I want to tell you that everywhere we visited in India, I kept thinking of scripture verses that seemed to spring to life right before my eyes! This was even more true than in Israel, I think, because life in some parts of India today has striking similarities to what I imagine life might have been like in ancient Israel 4,000 years ago! One of the common sights in India was vendors pushing carts loaded with lovely fresh fruits. (This was probably not so true in ancient Israel.) I don’t know how the vendors preserved their precious cargoes in the intense heat, but they were usually neatly stacked in orderly piles and looked very appealing. Because of G.I. issues (which were constant for many of us) and very different bacteria in India, we were advised to abstain from fresh fruits unless we could personally wash them in bottled water and peel them, but on a steamy, hot day the thought of a glass of fresh-squeezed juice was certainly tempting! It’s with that thought in mind that I offer this Sunday’s commentary on the Song of Solomon:
Song of Solomon 8:2 “I would cause thee to drink of spiced wine of the juice of my pomegranate.” As we’ve discovered from earlier studies, the pomegranate was considered the choicest fruit in Israel. It was also conjectured by some to picture a mind filled with true and beautiful thoughts of Christ, and if this interpretation is correct, it sheds a special radiance on the bride’s ardent declaration.
What is the bride wishing to do? She is wishing to influence her husband to enjoy the “spiced wine of the juice of my pomegranate.” What exactly is that? According to one commentator, a kind of sorbet made from the juice of the pomegranate was a popular drink in the East.* Probably the bride had some such delectable specialty in mind, perhaps even one that was made from an old family recipe, since she refers to it as specifically coming from her own pomegranate and in the context of her natal home.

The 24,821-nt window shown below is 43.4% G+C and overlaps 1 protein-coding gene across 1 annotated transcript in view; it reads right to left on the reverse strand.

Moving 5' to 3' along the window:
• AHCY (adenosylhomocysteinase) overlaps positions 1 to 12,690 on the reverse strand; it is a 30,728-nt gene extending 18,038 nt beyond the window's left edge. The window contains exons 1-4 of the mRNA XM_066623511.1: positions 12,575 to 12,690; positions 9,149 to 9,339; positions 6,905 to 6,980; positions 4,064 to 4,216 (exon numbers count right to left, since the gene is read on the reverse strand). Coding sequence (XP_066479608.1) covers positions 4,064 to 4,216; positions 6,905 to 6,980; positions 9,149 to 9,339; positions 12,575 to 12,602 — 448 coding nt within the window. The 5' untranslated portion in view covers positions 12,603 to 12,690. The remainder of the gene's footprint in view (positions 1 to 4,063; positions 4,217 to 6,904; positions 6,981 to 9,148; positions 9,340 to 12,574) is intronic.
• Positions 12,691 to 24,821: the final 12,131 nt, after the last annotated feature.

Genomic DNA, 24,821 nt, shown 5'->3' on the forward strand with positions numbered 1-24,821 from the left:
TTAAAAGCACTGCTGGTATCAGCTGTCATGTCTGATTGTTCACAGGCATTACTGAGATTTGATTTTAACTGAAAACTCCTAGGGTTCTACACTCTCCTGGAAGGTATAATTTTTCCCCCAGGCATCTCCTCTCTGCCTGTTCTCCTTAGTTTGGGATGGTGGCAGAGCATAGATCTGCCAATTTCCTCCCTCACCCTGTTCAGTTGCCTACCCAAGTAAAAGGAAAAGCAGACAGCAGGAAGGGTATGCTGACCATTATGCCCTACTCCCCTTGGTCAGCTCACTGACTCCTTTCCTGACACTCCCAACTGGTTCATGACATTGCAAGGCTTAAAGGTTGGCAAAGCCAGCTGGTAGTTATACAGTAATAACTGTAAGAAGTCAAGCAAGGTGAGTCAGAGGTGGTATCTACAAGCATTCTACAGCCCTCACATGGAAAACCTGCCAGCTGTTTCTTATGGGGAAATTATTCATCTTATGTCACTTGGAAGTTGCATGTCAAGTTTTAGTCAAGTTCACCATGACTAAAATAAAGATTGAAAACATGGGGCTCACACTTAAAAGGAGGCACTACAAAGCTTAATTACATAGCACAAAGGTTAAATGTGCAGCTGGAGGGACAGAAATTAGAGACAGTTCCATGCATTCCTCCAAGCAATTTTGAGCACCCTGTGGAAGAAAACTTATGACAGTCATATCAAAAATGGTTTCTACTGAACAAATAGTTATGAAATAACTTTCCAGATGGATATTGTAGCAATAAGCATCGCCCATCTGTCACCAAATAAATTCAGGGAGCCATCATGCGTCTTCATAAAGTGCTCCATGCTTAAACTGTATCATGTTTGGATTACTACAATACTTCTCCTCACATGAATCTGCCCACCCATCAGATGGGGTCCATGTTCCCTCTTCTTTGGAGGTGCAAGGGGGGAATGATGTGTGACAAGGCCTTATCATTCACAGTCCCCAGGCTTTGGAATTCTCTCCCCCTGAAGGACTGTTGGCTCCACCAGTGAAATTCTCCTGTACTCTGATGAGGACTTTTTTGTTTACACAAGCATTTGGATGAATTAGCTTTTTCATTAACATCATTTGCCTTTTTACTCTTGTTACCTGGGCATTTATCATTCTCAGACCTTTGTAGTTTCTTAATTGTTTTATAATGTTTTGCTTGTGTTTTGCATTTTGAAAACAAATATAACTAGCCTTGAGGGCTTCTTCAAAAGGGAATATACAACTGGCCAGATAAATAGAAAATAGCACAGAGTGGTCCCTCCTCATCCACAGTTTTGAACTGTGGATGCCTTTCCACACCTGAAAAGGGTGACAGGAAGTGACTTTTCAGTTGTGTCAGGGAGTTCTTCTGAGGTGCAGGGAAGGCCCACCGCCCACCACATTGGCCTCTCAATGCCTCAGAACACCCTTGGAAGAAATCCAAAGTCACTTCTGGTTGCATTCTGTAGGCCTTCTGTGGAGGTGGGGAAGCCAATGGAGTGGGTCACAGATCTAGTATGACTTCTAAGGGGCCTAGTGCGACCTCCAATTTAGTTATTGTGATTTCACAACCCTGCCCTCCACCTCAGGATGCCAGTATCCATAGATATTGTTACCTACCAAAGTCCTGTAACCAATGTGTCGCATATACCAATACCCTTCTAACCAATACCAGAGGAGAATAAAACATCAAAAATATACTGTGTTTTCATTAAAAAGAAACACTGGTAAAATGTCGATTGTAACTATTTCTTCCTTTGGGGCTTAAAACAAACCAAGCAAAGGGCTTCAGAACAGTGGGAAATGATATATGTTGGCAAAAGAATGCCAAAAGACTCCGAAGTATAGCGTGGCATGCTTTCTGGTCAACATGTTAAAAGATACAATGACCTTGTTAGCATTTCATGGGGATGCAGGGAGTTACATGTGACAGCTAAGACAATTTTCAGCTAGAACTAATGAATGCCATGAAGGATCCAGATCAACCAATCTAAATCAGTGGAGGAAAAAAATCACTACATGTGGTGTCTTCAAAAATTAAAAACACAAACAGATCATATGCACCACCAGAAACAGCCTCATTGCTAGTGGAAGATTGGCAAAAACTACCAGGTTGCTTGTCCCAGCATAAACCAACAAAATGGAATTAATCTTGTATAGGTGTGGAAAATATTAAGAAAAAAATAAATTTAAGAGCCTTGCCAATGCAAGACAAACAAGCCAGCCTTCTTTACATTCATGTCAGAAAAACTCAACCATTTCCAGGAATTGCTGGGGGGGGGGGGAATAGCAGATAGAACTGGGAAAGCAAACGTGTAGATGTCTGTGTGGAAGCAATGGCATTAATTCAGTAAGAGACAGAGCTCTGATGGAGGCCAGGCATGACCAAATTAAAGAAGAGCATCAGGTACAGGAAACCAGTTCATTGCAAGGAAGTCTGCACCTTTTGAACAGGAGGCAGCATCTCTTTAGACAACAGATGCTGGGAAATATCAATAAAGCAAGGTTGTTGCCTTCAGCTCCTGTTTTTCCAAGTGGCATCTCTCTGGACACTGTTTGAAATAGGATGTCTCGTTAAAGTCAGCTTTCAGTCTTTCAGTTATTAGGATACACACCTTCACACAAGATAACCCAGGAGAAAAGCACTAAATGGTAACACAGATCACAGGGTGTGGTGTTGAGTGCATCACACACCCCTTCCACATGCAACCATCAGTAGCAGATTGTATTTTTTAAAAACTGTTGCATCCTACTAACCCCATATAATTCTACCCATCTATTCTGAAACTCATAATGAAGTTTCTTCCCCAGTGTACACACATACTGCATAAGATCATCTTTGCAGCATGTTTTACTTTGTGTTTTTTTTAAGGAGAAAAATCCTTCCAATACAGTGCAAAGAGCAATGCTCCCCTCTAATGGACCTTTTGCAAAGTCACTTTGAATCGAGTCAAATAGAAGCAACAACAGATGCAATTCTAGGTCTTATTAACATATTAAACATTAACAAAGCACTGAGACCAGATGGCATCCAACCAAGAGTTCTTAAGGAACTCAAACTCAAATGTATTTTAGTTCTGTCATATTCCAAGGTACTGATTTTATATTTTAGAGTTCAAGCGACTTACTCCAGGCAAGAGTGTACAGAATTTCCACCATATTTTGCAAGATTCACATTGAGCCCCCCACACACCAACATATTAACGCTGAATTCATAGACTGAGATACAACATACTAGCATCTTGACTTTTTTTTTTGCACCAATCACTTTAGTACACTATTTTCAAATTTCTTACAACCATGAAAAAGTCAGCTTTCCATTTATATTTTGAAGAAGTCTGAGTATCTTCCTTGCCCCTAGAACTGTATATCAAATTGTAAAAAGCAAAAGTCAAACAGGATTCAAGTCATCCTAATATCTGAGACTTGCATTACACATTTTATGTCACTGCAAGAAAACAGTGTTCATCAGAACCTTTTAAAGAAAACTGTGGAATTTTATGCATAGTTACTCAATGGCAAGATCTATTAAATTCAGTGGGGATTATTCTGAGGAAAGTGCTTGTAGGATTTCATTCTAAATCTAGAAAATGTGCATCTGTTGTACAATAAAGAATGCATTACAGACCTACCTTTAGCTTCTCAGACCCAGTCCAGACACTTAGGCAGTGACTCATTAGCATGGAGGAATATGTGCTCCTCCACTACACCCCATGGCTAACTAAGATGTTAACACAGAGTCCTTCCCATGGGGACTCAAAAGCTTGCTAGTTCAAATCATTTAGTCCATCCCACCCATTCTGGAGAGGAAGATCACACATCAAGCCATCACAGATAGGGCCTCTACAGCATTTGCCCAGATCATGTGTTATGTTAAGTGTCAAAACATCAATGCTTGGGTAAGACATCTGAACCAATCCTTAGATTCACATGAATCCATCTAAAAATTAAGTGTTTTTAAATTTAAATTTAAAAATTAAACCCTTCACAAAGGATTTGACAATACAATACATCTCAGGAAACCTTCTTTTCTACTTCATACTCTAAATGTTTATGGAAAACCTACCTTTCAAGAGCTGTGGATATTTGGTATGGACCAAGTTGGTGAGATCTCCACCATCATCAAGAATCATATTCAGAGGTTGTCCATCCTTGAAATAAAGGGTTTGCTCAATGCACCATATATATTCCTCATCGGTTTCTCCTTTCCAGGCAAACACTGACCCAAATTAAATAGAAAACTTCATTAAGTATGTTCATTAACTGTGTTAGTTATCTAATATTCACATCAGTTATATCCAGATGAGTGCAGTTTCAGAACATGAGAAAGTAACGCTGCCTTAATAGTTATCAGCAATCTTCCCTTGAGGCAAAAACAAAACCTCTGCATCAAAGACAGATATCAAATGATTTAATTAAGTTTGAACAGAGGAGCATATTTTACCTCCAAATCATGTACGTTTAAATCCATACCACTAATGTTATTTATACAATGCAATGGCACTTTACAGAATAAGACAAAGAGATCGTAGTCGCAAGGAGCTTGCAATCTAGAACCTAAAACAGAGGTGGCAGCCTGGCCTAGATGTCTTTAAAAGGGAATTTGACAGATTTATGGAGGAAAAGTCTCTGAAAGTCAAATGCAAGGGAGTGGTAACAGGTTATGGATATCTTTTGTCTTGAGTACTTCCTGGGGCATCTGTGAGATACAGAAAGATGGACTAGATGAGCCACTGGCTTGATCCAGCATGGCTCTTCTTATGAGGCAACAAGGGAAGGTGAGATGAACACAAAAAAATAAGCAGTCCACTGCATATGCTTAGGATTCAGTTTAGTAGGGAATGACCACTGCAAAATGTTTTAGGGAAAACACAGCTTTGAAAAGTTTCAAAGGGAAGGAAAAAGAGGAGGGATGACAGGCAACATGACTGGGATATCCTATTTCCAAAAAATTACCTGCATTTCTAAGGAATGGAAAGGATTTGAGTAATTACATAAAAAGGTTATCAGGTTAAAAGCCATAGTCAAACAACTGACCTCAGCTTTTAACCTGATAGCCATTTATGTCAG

What is our Lord trying to teach us from this tiny gleam of Scriptural revelation? What are we as wives to desire for our husbands? What are we as believers to desire for Christ? If the pomegranate of the “temple” (forehead) is a mind filled with lovely thoughts about our husband, then the spiced wine made from “the juice of my pomegranate” would seem to be an offering of rich, flowing thoughts made by meditating on the one we love…in this physical world, our husband, and in the spiritual world, our Lord.
It is the bride’s desire to invite her husband to become intoxicated with the overflow of her thoughts and emotions as she meditates on his uinque beauties. What offering can you bring to your husband (or wife!) as a result of mulling over all the positive memories you have stored in the files of your mind? What are your thoughts about Christ? Go beyond simply describing who your husband and the Lord are, but also share what have they done for you. If you are reading this with your mate, why not take a few minutes right now and share your thoughts together?
If you can’t right now, would you consider writing out your thoughts now or this week sometime? Will you take time…maybe even just a half an hour for each mini essay…and write one for your Lord and one for your mate? If you’re looking for a “new fruit” to bring on your next mini honeymoon…why not bring along your thoughts to share? They will be even more thrilling to him (or her) than spiced wine (and shouldn’t cause any G.I. distress)! 🙂
* G. Lloyd Carr, The Song of Solomon: An Introduction and Commentary (Downer’s Grove, IL: InterVarsity Press, 1984), 554.